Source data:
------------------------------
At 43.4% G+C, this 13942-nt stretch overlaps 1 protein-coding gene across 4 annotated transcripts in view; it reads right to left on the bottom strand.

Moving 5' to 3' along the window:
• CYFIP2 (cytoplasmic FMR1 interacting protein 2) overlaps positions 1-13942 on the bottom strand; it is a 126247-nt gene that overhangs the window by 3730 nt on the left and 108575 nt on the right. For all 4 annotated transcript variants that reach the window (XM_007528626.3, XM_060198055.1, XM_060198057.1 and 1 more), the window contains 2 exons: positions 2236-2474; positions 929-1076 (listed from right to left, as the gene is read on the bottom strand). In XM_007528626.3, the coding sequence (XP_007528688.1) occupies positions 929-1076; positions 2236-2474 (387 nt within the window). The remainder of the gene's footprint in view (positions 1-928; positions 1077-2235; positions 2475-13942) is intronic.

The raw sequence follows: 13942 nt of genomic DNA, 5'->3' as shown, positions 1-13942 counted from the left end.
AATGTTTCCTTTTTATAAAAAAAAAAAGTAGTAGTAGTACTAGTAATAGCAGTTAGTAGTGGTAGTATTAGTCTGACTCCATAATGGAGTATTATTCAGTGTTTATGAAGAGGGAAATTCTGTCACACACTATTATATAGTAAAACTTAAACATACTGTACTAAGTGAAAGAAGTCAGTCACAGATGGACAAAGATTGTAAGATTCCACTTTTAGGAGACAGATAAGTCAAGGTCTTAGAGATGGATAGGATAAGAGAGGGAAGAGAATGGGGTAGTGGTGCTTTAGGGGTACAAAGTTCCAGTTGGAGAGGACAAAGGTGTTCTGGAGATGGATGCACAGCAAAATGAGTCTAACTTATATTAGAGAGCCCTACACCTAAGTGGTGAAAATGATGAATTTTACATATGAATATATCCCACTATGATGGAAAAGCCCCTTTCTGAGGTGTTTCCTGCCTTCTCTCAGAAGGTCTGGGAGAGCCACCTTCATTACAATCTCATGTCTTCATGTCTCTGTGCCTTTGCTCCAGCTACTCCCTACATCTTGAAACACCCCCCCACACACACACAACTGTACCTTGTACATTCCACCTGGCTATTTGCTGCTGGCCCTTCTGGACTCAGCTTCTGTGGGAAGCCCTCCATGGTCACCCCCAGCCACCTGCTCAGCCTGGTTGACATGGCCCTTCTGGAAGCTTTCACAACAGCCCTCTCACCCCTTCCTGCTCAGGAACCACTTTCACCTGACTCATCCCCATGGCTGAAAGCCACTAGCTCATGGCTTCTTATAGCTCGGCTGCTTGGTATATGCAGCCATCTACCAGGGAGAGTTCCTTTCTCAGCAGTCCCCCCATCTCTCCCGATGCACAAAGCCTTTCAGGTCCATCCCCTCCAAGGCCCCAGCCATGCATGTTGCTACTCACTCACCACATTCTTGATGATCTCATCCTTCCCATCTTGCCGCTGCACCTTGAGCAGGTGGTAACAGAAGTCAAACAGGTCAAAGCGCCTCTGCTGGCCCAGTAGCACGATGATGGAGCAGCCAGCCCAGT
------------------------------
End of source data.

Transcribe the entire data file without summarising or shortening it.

At 43.4% G+C, this 13942-nt stretch overlaps 1 protein-coding gene across 4 annotated transcripts in view; it reads right to left on the bottom strand.

Moving 5' to 3' along the window:
• CYFIP2 (cytoplasmic FMR1 interacting protein 2) overlaps positions 1-13942 on the bottom strand; it is a 126247-nt gene that overhangs the window by 3730 nt on the left and 108575 nt on the right. For all 4 annotated transcript variants that reach the window (XM_007528626.3, XM_060198055.1, XM_060198057.1 and 1 more), the window contains 2 exons: positions 2236-2474; positions 929-1076 (listed from right to left, as the gene is read on the bottom strand). In XM_007528626.3, the coding sequence (XP_007528688.1) occupies positions 929-1076; positions 2236-2474 (387 nt within the window). The remainder of the gene's footprint in view (positions 1-928; positions 1077-2235; positions 2475-13942) is intronic.

The raw sequence follows: 13942 nt of genomic DNA, 5'->3' as shown, positions 1-13942 counted from the left end.
AATGTTTCCTTTTTATAAAAAAAAAAAGTAGTAGTAGTACTAGTAATAGCAGTTAGTAGTGGTAGTATTAGTCTGACTCCATAATGGAGTATTATTCAGTGTTTATGAAGAGGGAAATTCTGTCACACACTATTATATAGTAAAACTTAAACATACTGTACTAAGTGAAAGAAGTCAGTCACAGATGGACAAAGATTGTAAGATTCCACTTTTAGGAGACAGATAAGTCAAGGTCTTAGAGATGGATAGGATAAGAGAGGGAAGAGAATGGGGTAGTGGTGCTTTAGGGGTACAAAGTTCCAGTTGGAGAGGACAAAGGTGTTCTGGAGATGGATGCACAGCAAAATGAGTCTAACTTATATTAGAGAGCCCTACACCTAAGTGGTGAAAATGATGAATTTTACATATGAATATATCCCACTATGATGGAAAAGCCCCTTTCTGAGGTGTTTCCTGCCTTCTCTCAGAAGGTCTGGGAGAGCCACCTTCATTACAATCTCATGTCTTCATGTCTCTGTGCCTTTGCTCCAGCTACTCCCTACATCTTGAAACACCCCCCCACACACACACAACTGTACCTTGTACATTCCACCTGGCTATTTGCTGCTGGCCCTTCTGGACTCAGCTTCTGTGGGAAGCCCTCCATGGTCACCCCCAGCCACCTGCTCAGCCTGGTTGACATGGCCCTTCTGGAAGCTTTCACAACAGCCCTCTCACCCCTTCCTGCTCAGGAACCACTTTCACCTGACTCATCCCCATGGCTGAAAGCCACTAGCTCATGGCTTCTTATAGCTCGGCTGCTTGGTATATGCAGCCATCTACCAGGGAGAGTTCCTTTCTCAGCAGTCCCCCCATCTCTCCCGATGCACAAAGCCTTTCAGGTCCATCCCCTCCAAGGCCCCAGCCATGCATGTTGCTACTCACTCACCACATTCTTGATGATCTCATCCTTCCCATCTTGCCGCTGCACCTTGAGCAGGTGGTAACAGAAGTCAAACAGGTCAAAGCGCCTCTGCTGGCCCAGTAGCACGATGATGGAGCAGCCAGCCCAGT